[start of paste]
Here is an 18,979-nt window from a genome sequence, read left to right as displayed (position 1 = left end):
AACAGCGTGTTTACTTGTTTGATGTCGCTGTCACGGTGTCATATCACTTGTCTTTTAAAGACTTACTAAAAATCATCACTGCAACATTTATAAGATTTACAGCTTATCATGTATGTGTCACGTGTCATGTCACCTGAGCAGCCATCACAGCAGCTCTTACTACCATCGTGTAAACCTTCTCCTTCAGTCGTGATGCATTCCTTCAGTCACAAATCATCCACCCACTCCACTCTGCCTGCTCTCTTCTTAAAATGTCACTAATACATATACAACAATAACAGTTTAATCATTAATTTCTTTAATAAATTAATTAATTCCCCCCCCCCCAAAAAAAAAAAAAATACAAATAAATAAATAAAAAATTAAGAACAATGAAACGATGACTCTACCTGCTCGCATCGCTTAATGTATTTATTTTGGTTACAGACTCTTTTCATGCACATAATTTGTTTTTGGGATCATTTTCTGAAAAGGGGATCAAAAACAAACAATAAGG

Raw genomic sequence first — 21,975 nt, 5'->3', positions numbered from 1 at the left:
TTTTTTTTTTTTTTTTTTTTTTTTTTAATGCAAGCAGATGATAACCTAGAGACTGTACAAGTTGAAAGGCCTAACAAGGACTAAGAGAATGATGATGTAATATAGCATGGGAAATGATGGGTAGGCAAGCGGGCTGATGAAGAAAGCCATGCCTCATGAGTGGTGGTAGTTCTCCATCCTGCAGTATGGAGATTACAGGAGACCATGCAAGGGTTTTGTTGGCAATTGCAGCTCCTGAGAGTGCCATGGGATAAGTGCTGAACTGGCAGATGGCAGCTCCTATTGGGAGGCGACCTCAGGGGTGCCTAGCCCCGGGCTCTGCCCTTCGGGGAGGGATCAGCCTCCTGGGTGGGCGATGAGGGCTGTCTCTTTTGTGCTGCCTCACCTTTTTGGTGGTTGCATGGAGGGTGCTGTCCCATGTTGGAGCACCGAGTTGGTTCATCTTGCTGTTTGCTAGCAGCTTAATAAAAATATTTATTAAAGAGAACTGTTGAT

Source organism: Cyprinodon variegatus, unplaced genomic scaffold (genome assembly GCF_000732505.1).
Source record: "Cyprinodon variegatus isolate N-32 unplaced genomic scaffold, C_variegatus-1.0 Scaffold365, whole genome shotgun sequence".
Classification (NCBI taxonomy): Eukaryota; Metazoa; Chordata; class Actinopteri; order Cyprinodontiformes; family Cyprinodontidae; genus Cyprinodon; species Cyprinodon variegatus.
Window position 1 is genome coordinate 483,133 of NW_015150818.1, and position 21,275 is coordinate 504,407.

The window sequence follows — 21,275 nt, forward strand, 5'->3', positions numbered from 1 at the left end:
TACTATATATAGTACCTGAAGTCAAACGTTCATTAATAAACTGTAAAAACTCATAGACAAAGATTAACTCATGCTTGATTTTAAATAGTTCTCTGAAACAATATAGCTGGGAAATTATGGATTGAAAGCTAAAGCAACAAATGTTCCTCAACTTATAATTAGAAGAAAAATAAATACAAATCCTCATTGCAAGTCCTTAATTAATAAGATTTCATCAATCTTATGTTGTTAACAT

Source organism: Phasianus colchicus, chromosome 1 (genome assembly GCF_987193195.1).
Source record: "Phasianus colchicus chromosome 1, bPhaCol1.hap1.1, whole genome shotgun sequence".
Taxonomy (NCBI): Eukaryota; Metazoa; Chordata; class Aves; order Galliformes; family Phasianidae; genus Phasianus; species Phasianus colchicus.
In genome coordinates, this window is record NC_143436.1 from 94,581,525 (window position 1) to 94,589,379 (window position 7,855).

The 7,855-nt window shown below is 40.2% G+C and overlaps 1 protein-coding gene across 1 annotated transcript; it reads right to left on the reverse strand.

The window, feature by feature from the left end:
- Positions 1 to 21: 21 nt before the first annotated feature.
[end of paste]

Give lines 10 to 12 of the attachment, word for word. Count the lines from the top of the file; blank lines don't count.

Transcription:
TACTATATATAGTACCTGAAGTCAAACGTTCATTAATAAACTGTAAAAACTCATAGACAAAGATTAACTCATGCTTGATTTTAAATAGTTCTCTGAAACAATATAGCTGGGAAATTATGGATTGAAAGCTAAAGCAACAAATGTTCCTCAACTTATAATTAGAAGAAAAATAAATACAAATCCTCATTGCAAGTCCTTAATTAATAAGATTTCATCAATCTTATGTTGTTAACAT

Source organism: Phasianus colchicus, chromosome 1 (genome assembly GCF_987193195.1).
Source record: "Phasianus colchicus chromosome 1, bPhaCol1.hap1.1, whole genome shotgun sequence".